- Development & Aid
- Economy & Trade
- Human Rights
- Global Governance
- Civil Society
Saturday, August 1, 2015
- HIV/AIDS activists are adamant Uganda will not achieve an “AIDS-free generation” now a “backwards” HIV/AIDS Bill criminalising the “wilful and intentional” transmission of the disease has been signed into law.
The act, they say, will lead to people shunning testing and treatment, but will particularly drive sex workers and gay men underground, and make women more vulnerable to domestic violence.
News that the controversial law, adopted unanimously by Parliament on May 13, and assented to by Uganda’s President Yoweri Museveni on Jul 31, broke on social media only this week on Aug. 19.
The bill also allows medical providers to disclose a patient’s HIV status to others without consent and prescribes mandatory testing for pregnant women, their partners, and victims of sexual offences.
Uganda has been hailed as a success story in fighting HIV/AIDS, with prevalence rates dropping from 18 percent in 1992 to 6.4 percent in 2005.
But Museveni went against earlier promises to the Joint United Nations Programme on HIV/AIDS (UNAIDS) executive director and campaigners that he wouldn’t back the punitive law.
“This is a populist act,” Kikonyongo Kivumbi of the Uganda Health and Science Press Association (UHSPA-Uganda) told IPS.
“He knows what he’s doing is not the right thing in addressing the general public health concerns in this country.”
Other campaigners are “heartbroken” and “outraged” after the president approved the HIV Prevention and Control Bill.
The news broke as CSOs were still waiting for an audience with Museveni over the controversial bill, which has been slammed by Uganda’s own AIDS Commission and the AIDS Control programme of the Ministry of Health (MoH).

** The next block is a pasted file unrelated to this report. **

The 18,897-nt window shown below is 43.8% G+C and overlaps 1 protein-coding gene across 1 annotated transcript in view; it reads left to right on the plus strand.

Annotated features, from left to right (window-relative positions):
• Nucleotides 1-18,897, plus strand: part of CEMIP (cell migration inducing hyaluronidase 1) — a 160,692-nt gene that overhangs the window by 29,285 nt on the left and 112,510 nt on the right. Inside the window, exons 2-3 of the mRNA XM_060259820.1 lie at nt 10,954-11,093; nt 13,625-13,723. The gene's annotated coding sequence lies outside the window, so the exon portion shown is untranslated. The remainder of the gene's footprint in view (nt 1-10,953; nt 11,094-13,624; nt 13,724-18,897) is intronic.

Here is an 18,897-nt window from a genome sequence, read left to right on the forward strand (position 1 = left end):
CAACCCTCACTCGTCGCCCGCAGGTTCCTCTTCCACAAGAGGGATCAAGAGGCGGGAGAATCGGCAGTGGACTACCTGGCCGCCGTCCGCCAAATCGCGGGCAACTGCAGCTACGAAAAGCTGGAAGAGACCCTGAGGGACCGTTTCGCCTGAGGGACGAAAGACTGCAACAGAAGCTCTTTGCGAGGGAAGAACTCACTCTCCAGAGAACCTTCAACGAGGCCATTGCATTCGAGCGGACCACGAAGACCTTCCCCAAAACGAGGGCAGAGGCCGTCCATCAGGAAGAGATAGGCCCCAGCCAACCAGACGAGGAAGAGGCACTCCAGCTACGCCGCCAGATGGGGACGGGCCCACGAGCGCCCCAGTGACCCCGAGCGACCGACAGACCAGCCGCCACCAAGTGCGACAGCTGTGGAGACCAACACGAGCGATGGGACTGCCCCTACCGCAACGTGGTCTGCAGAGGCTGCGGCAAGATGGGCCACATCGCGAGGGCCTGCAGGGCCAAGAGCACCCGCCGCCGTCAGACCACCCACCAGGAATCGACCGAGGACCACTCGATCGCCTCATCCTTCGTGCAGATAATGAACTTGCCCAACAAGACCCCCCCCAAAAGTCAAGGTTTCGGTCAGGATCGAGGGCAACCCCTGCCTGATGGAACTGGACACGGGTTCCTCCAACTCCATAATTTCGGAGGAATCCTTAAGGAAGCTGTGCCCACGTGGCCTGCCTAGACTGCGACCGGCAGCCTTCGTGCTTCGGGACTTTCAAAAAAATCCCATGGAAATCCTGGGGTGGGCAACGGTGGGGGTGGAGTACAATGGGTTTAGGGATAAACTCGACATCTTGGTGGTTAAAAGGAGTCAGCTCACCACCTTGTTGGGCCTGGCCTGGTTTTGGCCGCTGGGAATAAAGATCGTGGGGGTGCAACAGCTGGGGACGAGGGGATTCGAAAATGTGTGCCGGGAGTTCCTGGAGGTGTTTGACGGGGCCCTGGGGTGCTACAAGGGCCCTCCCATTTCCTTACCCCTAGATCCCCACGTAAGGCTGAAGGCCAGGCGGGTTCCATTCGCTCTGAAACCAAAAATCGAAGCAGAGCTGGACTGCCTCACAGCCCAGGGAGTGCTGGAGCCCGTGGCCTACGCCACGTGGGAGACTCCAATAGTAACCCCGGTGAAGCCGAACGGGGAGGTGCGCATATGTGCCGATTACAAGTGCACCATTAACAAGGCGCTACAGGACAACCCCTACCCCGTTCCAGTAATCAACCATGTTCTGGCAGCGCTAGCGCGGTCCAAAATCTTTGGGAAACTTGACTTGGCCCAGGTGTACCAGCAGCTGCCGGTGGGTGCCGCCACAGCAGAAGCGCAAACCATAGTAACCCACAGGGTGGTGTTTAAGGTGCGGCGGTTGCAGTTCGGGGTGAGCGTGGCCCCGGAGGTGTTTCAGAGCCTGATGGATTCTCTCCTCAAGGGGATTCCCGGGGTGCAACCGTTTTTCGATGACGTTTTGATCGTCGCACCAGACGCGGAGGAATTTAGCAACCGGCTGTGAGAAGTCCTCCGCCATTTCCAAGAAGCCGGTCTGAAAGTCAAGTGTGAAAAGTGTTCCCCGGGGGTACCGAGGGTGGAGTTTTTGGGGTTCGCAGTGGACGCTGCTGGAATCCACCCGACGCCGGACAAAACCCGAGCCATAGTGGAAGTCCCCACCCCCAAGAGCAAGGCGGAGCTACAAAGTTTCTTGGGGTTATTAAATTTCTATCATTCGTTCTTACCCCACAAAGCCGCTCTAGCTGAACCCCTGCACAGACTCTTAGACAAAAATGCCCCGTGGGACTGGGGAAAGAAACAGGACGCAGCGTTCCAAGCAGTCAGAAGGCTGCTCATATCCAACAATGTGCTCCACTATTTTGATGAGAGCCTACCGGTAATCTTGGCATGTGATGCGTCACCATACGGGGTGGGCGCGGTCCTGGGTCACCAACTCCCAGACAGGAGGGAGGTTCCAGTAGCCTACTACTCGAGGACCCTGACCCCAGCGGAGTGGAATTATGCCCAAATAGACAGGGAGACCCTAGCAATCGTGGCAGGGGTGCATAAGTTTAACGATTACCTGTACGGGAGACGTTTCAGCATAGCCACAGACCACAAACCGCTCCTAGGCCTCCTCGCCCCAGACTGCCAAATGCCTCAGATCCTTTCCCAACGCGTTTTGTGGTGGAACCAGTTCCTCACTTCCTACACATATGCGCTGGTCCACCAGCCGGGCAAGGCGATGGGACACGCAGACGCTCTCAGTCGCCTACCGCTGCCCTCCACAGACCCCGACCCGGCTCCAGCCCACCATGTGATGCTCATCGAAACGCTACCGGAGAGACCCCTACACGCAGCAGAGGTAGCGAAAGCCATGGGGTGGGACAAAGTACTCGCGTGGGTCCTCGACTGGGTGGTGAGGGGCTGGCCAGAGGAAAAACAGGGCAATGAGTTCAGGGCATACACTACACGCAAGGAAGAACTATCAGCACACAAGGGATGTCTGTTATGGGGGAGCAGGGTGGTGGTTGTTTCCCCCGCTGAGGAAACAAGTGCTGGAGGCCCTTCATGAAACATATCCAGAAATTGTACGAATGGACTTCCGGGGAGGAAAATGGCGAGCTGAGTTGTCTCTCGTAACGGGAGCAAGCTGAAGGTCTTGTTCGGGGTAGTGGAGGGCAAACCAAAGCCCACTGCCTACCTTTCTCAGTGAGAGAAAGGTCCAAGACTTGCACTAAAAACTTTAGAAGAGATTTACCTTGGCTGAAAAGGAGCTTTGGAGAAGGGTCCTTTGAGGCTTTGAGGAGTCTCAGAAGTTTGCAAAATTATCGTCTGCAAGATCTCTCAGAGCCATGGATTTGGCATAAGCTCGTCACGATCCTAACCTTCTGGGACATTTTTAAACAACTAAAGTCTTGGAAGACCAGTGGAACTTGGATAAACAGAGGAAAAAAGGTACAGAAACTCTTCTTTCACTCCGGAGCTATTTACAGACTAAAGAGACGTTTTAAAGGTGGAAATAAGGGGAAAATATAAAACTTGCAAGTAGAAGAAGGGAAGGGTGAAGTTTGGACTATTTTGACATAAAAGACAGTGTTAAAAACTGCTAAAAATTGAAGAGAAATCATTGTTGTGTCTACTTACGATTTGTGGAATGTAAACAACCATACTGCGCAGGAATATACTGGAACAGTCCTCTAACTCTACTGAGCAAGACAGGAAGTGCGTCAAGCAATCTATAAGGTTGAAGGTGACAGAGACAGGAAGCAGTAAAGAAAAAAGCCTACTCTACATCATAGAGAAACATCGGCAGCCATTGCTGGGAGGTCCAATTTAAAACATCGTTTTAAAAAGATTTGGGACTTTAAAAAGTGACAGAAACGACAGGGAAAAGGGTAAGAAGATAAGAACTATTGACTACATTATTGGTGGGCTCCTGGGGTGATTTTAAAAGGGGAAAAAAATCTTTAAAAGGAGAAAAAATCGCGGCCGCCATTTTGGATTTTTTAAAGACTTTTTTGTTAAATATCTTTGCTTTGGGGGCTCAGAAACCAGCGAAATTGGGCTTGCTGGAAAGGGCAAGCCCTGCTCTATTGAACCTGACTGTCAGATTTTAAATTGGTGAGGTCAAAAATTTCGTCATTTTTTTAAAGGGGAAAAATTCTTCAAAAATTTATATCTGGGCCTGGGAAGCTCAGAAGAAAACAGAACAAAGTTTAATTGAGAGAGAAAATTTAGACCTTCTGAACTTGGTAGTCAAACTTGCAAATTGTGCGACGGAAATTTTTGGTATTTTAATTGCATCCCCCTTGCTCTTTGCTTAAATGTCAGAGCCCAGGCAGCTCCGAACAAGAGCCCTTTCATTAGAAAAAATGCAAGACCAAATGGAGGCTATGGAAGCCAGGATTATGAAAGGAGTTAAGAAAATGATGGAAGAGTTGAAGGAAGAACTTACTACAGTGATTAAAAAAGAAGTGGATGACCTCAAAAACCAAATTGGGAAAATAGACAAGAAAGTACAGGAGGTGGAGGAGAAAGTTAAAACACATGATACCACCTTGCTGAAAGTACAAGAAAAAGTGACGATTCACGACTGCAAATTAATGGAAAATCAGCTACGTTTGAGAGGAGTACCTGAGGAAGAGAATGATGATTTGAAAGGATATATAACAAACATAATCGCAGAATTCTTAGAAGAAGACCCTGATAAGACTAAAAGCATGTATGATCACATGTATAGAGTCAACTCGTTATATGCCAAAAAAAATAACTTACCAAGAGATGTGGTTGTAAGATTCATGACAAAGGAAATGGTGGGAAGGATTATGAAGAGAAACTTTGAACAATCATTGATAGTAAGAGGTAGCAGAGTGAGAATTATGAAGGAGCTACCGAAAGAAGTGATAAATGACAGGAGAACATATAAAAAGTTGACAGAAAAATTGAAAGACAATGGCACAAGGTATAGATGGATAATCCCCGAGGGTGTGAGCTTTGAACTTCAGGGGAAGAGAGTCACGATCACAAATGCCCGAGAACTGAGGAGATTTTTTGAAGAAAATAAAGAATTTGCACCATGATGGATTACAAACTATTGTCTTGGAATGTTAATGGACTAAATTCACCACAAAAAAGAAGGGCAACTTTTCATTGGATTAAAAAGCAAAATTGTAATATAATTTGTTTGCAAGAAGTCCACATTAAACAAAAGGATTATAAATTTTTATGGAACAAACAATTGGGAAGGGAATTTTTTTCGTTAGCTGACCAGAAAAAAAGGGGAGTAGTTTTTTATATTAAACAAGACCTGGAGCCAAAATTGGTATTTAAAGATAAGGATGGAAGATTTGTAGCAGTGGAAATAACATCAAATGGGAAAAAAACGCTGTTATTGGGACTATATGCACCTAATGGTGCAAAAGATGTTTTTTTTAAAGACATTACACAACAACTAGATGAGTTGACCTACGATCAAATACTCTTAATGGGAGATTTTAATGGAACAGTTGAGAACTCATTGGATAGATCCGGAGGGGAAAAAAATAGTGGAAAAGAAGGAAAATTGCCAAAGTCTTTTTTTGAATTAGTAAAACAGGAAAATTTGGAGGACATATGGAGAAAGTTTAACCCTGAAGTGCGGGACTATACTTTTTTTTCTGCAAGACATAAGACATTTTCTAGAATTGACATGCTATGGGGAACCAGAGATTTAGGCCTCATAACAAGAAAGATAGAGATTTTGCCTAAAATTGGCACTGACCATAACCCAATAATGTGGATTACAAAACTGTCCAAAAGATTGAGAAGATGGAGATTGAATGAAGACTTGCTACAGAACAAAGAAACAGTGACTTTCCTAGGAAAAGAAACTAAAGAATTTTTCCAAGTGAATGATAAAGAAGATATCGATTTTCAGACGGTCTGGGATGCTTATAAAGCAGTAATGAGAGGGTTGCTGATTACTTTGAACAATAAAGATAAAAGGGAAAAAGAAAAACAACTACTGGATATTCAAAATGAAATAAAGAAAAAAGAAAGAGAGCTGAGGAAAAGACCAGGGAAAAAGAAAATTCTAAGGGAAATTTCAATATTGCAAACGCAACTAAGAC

“Some bad news from Uganda. Please pray for us,” Jacquelyne Alesi, director or programmes at Uganda Network of Young People Living with HIV & AIDS (UNYPA), said in an email to IPS.
The legislation prescribes a maximum 10 years in jail, a fine of about five million Ugandan shillings (1,980 dollars) or both for anyone who “willfully and intentionally transmitting HIV/AIDS to another person”.
Another provision of the law, drafted in 2008, provides for a fine or a maximum five years in jail for those convicted of “attempted transmission”.
According to the 2011 Uganda AIDS Indicator Survey, overall HIV prevalence is higher among women (8.3 percent) than among men (6.1 percent).
“Usually HIV bears the face of a woman,” Dorcas Amoding, policy, advocacy and networking officer for Action Group for Health Human Rights and HIV/AIDS (AGHA-U), told IPS.
“So if she has tested positive and perhaps the husband becomes aware of it…he might treat this as a very negative result as well and she can be attacked.”
Amoding added, “it even brings about a very huge burden in terms of women inheriting property, because some people still think HIV is a death sentence.”
“So if I say ‘I want to have my husband’s property for the children’, people are going to say ‘you’ll die tomorrow, you’re HIV positive.’”
Most LGBT people with HIV/AIDS already “die silently” and many were no longer going for services in the after the passing of the Anti-Homosexual Act, Bernard Ssembatya, from Vinacef Uganda, a sexual health and reproductive NGO focusing on HIV, told IPS. The anti-gay law was, however, declared “null and void” by the constitutional court on a legality earlier this month.